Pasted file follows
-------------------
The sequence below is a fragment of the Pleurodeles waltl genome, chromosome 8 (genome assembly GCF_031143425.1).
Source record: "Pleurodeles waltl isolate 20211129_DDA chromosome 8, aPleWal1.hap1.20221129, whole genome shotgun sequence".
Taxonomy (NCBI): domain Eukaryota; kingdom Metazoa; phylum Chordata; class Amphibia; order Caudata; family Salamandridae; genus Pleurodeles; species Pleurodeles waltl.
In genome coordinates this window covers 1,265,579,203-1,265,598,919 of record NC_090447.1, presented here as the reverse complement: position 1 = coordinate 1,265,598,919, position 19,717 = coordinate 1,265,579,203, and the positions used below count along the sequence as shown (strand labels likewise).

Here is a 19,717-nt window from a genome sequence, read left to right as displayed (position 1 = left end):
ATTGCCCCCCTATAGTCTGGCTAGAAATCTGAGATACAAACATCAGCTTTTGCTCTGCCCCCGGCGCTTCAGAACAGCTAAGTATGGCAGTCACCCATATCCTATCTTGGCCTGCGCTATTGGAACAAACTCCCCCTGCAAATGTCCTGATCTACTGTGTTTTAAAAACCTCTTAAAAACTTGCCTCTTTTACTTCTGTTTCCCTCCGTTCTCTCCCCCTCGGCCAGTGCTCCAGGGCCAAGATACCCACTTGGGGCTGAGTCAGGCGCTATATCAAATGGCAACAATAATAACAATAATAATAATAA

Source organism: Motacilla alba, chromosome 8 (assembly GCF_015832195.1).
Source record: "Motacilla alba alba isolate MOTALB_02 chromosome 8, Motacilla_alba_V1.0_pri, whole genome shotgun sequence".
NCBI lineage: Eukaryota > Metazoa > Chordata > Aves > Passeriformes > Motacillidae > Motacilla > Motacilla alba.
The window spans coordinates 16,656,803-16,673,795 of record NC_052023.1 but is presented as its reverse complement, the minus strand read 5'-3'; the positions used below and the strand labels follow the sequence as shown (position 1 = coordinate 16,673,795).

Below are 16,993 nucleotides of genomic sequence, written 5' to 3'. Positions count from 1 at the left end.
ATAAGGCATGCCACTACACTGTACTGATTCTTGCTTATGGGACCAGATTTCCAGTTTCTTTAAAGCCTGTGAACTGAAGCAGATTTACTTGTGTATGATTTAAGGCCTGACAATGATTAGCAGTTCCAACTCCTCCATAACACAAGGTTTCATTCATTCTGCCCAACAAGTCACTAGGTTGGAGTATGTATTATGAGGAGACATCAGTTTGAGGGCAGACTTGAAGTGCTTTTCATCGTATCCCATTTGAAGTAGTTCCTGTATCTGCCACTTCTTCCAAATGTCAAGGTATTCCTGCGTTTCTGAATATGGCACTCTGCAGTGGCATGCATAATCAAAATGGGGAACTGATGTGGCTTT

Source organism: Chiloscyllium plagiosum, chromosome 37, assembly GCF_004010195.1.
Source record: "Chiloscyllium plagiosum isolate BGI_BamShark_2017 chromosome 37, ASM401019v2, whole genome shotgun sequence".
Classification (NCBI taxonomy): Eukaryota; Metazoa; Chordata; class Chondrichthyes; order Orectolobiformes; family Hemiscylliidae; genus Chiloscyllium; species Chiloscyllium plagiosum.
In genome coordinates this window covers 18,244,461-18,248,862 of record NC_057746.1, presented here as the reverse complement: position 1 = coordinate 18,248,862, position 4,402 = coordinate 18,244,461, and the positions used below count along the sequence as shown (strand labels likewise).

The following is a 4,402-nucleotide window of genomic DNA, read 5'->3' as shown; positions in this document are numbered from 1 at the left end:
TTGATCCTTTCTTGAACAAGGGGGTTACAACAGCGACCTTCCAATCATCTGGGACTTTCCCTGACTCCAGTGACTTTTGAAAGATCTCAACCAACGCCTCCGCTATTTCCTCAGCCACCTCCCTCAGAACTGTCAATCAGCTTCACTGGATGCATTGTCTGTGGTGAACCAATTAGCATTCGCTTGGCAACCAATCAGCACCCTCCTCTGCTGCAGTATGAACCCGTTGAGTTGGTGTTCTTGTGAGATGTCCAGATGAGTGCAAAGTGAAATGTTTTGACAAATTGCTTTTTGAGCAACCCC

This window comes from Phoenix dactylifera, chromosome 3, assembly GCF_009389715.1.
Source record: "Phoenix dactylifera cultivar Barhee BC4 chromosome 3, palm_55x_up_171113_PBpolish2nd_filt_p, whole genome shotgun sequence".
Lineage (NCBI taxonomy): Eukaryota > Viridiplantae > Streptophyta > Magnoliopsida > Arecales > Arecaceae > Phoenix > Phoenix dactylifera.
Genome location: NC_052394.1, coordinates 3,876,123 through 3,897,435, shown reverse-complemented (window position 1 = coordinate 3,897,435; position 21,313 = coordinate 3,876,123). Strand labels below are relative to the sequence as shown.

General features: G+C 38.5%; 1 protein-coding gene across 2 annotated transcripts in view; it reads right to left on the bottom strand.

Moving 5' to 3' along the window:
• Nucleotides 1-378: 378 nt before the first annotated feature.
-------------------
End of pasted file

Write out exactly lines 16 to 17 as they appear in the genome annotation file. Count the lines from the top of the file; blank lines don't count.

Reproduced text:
In genome coordinates this window covers 18,244,461-18,248,862 of record NC_057746.1, presented here as the reverse complement: position 1 = coordinate 18,248,862, position 4,402 = coordinate 18,244,461, and the positions used below count along the sequence as shown (strand labels likewise).

The following is a 4,402-nucleotide window of genomic DNA, read 5'->3' as shown; positions in this document are numbered from 1 at the left end: